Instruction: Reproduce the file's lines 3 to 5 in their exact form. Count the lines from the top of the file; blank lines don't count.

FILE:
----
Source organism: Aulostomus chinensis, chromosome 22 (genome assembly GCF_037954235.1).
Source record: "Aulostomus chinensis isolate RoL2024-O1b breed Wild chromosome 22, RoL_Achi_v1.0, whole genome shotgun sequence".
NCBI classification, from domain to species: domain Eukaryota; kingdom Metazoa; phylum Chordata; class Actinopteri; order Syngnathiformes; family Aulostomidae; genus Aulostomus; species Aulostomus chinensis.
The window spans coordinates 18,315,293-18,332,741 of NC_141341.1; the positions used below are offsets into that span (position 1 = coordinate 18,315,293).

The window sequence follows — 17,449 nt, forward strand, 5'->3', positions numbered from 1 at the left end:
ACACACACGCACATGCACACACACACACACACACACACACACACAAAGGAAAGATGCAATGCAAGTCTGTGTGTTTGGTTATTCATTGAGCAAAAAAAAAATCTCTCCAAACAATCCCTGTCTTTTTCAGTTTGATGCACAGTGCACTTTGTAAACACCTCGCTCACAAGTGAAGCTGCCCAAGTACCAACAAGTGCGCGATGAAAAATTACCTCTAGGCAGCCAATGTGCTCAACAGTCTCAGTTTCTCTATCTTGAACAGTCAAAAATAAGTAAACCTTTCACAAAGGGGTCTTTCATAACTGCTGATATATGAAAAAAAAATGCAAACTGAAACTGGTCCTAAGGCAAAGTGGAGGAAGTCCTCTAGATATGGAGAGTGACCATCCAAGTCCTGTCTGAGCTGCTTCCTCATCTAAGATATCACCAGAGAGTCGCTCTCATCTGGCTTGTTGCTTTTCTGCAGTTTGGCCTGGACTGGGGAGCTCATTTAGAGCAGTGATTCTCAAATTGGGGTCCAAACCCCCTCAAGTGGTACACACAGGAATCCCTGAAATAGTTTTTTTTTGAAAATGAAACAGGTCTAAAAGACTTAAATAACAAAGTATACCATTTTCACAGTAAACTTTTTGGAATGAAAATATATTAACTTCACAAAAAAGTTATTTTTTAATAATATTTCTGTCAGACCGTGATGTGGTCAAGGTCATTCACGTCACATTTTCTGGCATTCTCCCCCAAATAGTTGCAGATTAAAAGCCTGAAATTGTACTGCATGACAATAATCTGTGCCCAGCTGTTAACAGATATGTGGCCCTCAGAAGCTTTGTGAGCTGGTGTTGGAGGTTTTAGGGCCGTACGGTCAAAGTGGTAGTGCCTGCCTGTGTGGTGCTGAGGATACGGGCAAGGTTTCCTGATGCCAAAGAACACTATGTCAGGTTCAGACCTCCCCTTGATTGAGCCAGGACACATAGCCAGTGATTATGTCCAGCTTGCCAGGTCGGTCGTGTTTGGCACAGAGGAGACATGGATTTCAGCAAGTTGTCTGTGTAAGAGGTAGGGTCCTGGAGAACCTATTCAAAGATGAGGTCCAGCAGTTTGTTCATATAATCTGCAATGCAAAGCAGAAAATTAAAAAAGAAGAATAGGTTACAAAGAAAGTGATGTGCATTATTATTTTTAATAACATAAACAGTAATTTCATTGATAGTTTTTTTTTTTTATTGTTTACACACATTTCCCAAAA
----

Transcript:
NCBI classification, from domain to species: domain Eukaryota; kingdom Metazoa; phylum Chordata; class Actinopteri; order Syngnathiformes; family Aulostomidae; genus Aulostomus; species Aulostomus chinensis.
The window spans coordinates 18,315,293-18,332,741 of NC_141341.1; the positions used below are offsets into that span (position 1 = coordinate 18,315,293).

The window sequence follows — 17,449 nt, forward strand, 5'->3', positions numbered from 1 at the left end: